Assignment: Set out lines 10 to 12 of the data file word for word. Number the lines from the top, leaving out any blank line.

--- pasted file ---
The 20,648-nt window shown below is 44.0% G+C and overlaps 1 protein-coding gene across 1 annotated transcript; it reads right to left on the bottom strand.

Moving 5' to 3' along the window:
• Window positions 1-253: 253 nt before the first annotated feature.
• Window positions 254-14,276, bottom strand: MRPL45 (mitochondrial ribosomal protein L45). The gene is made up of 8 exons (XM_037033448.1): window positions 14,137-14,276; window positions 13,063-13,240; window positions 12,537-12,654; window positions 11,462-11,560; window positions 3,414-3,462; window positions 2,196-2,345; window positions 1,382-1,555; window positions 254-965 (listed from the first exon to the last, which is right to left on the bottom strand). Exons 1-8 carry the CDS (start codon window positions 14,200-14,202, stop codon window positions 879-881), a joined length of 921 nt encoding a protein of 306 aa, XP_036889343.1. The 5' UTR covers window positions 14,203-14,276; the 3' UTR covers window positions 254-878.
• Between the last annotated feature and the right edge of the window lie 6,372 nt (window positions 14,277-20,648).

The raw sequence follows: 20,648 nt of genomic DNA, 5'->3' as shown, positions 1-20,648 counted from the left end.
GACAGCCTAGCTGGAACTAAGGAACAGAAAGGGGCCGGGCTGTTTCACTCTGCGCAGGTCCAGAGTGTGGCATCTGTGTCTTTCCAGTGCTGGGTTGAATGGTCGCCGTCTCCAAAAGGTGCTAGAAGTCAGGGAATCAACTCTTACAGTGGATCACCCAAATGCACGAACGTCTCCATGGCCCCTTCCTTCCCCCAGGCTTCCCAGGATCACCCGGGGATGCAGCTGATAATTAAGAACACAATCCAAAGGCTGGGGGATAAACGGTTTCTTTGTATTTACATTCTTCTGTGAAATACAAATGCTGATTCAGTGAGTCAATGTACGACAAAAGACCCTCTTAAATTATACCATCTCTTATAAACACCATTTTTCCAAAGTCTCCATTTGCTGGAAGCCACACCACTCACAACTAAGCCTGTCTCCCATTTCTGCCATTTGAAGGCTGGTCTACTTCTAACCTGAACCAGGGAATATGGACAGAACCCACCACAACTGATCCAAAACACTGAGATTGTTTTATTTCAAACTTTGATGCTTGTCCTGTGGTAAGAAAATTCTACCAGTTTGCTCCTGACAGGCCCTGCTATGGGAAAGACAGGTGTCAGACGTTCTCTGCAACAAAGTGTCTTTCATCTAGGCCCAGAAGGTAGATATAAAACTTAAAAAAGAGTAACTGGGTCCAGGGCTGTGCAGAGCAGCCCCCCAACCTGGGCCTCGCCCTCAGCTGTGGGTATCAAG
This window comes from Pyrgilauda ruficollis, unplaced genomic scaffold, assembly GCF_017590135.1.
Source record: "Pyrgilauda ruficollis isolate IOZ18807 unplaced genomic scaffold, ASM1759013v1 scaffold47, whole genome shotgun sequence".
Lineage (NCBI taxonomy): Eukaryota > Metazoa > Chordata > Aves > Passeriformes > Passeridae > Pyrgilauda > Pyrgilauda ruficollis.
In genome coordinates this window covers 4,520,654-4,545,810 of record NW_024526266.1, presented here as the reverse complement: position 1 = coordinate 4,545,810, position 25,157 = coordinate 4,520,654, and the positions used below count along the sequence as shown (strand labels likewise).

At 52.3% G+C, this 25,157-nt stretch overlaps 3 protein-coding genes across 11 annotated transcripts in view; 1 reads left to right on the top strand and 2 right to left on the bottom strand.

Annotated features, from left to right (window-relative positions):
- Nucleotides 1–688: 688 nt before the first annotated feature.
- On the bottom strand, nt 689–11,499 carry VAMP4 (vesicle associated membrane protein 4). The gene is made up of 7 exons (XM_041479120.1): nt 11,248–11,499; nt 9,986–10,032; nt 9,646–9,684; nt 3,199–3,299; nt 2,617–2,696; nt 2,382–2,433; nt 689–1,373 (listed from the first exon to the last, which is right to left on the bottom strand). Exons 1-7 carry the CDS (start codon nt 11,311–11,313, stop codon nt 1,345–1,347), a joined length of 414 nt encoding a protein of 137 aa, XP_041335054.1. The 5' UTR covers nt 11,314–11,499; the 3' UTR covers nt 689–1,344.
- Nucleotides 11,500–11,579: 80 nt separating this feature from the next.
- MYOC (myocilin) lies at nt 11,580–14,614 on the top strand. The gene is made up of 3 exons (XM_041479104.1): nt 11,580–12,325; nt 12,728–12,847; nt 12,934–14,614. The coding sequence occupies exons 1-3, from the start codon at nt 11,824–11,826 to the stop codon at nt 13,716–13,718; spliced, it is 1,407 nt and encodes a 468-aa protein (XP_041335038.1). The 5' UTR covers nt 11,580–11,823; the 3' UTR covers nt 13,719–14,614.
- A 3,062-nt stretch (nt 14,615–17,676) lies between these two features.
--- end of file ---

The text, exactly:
Lineage (NCBI taxonomy): Eukaryota > Metazoa > Chordata > Aves > Passeriformes > Passeridae > Pyrgilauda > Pyrgilauda ruficollis.
In genome coordinates this window covers 4,520,654-4,545,810 of record NW_024526266.1, presented here as the reverse complement: position 1 = coordinate 4,545,810, position 25,157 = coordinate 4,520,654, and the positions used below count along the sequence as shown (strand labels likewise).

At 52.3% G+C, this 25,157-nt stretch overlaps 3 protein-coding genes across 11 annotated transcripts in view; 1 reads left to right on the top strand and 2 right to left on the bottom strand.